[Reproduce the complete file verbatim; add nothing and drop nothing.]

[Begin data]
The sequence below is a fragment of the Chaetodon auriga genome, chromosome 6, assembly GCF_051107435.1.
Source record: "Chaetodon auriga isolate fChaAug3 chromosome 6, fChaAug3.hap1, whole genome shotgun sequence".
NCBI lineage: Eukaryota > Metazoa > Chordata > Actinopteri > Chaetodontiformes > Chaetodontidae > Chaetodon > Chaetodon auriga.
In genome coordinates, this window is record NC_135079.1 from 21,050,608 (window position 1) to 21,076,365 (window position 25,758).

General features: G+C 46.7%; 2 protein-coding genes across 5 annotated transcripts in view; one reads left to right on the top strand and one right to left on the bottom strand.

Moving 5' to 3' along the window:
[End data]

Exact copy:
The sequence below is a fragment of the Chaetodon auriga genome, chromosome 6, assembly GCF_051107435.1.
Source record: "Chaetodon auriga isolate fChaAug3 chromosome 6, fChaAug3.hap1, whole genome shotgun sequence".
NCBI lineage: Eukaryota > Metazoa > Chordata > Actinopteri > Chaetodontiformes > Chaetodontidae > Chaetodon > Chaetodon auriga.
In genome coordinates, this window is record NC_135079.1 from 21,050,608 (window position 1) to 21,076,365 (window position 25,758).

General features: G+C 46.7%; 2 protein-coding genes across 5 annotated transcripts in view; one reads left to right on the top strand and one right to left on the bottom strand.

Moving 5' to 3' along the window: